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It Takes A Lot Of Stop-And-Frisks To Find One Gun

Shootings are on the rise this year in New York City, and the trends are raising questions about whether Mayor Bill de Blasio’s decision to cut down on stop-and-frisk tactics has made it easier to carry guns in New York. The best data available on stop-and-frisk makes it clear that the search tactic turned up relatively few guns in terms of number of stops conducted.

Beginning in 2007, the New York Civil Liberties Union (NYCLU) filed a series of Freedom of Information Act requests to get the NYPD’s data on its stop-and-frisk encounters and what was found. In 2012, the NYPD made more than 532,000 stops, each of which could progress to a frisk or to a full search. The police found guns only 715 times.1 In other words, guns were found during 0.1 percent of stops.

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That figure casts doubt on whether stop-and-frisks are useful in finding weapons and taking them off the street, but it is also the least generous way of judging the NYPD’s program. Officers might stop passers-by for a variety of reasons (matching the description of someone involved in a crime, appearing to be involved in a drug deal, etc.), and, in many of these cases, the goal is not to find weapons.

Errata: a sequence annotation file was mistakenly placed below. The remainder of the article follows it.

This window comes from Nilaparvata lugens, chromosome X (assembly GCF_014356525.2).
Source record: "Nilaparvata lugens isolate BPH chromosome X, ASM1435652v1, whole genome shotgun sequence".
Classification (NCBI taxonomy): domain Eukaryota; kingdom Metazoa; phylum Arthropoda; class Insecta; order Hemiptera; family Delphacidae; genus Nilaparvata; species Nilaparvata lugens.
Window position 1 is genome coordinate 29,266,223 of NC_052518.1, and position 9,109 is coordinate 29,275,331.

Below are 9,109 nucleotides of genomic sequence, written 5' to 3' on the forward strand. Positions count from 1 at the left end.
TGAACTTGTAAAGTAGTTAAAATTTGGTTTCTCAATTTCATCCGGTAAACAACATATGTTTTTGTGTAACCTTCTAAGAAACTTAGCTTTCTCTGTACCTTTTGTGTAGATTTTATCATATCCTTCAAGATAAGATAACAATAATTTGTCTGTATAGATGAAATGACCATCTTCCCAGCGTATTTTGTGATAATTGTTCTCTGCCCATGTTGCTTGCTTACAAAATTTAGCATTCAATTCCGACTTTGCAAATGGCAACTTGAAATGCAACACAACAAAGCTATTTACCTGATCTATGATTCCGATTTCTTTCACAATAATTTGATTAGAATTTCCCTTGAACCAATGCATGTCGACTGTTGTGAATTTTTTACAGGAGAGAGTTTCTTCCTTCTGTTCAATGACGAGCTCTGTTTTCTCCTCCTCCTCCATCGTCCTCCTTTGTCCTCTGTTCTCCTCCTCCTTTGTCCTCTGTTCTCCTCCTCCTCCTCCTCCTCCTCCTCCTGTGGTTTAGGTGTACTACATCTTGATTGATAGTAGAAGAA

The NYCLU data set shows that 23 percent of all stops and searches were prompted by concerns about a possible weapon.2 The police did find guns more often in these cases (36 of every 10,000 weapon-related stops compared with seven of every 10,000 non-weapon-related stops). However, this still seems like a low success rate, and it may be skewed. Police officers write up their reasons for a stop afterward and can retroactively claim gun-related causes after finding the weapon, even if they weren’t the true reason for the stop.

The volume of stops meant that the NYPD wound up finding hundreds of guns, even though the chances of finding one on any particular stop were small. Overall, the guns found through stop-and-frisks accounted for about 18 percent of all 3,928 guns that New York City found and traced through the Bureau of Alcohol, Tobacco, Firearms and Explosives in 2012.3

De Blasio claims that pulling cops off of stop-and-frisk work will allow them to focus more on community policing, building ties that will pay off in the long term in reducing crime. His critics, including former Mayor Michael Bloomberg, argue that the mere possibility of being searched is a psychological deterrent to carrying a gun in the city. The numbers available aren’t convincing enough to win the argument for either side.

Footnotes

  1. Guns include pistols, rifles, assault weapons or machine guns. The database includes information on “another type of weapon,” but these counts were excluded because those may be knives or blackjacks.
  2. These cues included “carrying suspicious object,” “suspicious bulge,” “other suspicion of weapons,” “inappropriate attire for season,” “hard object” and “outline of weapon.”
  3. The true percentage might be higher: The NYCLU database tracks the number of stops in which a gun was found, but some stops may have yielded multiple guns.

Leah Libresco is a former news writer for FiveThirtyEight.

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